"We are all a work in progress."
The year was 1995. I was working at the Country Club of Jackson and I was loving the independence of having my own car. Technically I classify the teenage me as a fairly typical kid that stayed out of trouble. My normal route to work took me 8-9 minutes and I think I drove the same route hundreds of times. But then one day things were a bit different.
(Let's keep in mind this is before cell phones.)
As I was driving to work early on a Saturday morning I was admittedly pre-occupied. I still remember thinking about a girl and fidgeting with the radio.
Next thing I know I look up and hammer a mail box. It went flying 20 feet into the air.
In that moment I was scared to death. In a blink of an eye I chose to drive away and go to work.
The rest of the day I was constantly looking over my shoulder and internally my stomach was in knots all day long.
Now here's the truth. For four days I felt this heavy weight of guilt. Yet I did nothing. Then on day four I walked to the front door and knocked.
More on this later...
On a recent run I asked my good friend, "do you believe in second chances?" My friend chuckled. He then blurted out, you're an educator...of course you believe in second, third, and fourth chances.
The question now becomes, do you believe in second chances?
There are three schools of thought when it comes to giving second chances.
One, people can change, no one is perfect. We should give second chances.
Two, by giving multiple chances we are enabling.
Three, some acts do not deserve second chances.
Admittedly, I'm a believer that people can change. Recently, ESPN chose to hire Ryan Leaf after an ugly history of drugs, theft, prison and burglary. You can read the story here. Personally, I applaud ESPN. Giving Ryan Leaf an opportunity, a fresh start in the booth is a risk, but it says a lot about their belief in people.
Life is interesting. Can I tell you a couple things I've learned?
First, I've learned that being magnanimous makes a person feel better about themself. Simply put, being able to forgive is healthy for us.
Research states: "There's nothing wrong with healthy anger, but when anger is very deep and long lasting, it can do a number on us systemically," he says. "When you get rid of anger, your muscles relax, you're less anxious, you have more energy, your immune system can strengthen."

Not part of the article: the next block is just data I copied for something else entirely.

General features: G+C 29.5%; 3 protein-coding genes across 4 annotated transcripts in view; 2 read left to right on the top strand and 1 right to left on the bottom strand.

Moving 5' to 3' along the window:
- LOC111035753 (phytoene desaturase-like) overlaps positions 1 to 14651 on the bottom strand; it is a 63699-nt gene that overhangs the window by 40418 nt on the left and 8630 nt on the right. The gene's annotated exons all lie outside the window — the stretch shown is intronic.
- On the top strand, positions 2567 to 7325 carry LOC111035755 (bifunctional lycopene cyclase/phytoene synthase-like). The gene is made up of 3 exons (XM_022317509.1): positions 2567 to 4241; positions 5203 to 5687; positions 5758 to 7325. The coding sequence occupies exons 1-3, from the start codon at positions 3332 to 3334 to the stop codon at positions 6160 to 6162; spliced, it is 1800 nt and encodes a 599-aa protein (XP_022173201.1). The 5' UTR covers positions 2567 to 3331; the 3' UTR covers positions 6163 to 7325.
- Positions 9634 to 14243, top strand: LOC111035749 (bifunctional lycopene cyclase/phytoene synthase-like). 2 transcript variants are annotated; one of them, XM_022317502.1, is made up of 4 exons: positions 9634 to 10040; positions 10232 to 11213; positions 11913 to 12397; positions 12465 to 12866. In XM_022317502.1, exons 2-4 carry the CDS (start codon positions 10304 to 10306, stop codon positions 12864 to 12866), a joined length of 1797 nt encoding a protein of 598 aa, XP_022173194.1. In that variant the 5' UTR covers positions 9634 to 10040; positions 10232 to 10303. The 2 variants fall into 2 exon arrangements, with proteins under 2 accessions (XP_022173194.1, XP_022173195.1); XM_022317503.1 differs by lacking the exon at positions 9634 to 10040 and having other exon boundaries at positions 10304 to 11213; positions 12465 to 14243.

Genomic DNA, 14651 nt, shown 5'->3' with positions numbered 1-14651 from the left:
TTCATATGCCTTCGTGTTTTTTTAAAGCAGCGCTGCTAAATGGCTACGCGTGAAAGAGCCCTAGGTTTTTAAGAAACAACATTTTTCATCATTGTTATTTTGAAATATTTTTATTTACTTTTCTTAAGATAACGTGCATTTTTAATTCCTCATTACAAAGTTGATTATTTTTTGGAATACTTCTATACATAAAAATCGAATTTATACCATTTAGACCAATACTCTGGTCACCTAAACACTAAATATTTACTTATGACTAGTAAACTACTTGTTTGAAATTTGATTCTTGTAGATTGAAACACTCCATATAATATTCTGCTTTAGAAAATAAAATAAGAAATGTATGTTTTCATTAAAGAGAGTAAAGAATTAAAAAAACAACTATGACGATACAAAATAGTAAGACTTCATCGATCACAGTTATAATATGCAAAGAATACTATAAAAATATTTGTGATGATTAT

In one meta-analysis, for example, Yoichi Chida, MD, PhD, found that anger and hostility are linked to a higher risk of heart disease, and poorer outcomes for people with existing heart disease (Journal of the American College of Cardiology, 2009). "When you stand up to the pain of what happened to you and offer goodness to the person who hurt you, you change your view of yourself."
Second, I do believe people can change. I refer to the Ryan Leaf story. Admittedly, Ryan spoke of meeting a veteran in prison and that relationship led him on a road of recovery.
As human beings we are prone to making mistakes. Some mistakes can be fixed fairly easily and other mistakes leaving lasting scars. I challenge you to think about yourself. Are you able to give second chances?
I'm glad I knocked on that front door. But you know what I'm even more grateful for? The person that answered accepted my apology and allowed me to share my remorse and make it right. Each day I try very hard to not judge people. Everyone has a story and everyone's journey is filled with both successes and failures. I choose to have a heart that believes in second chances.
Does a student in your class need a second chance? Does a colleague need to be forgiven? We can all benefit from forgiving and choosing to support people on the journey of life.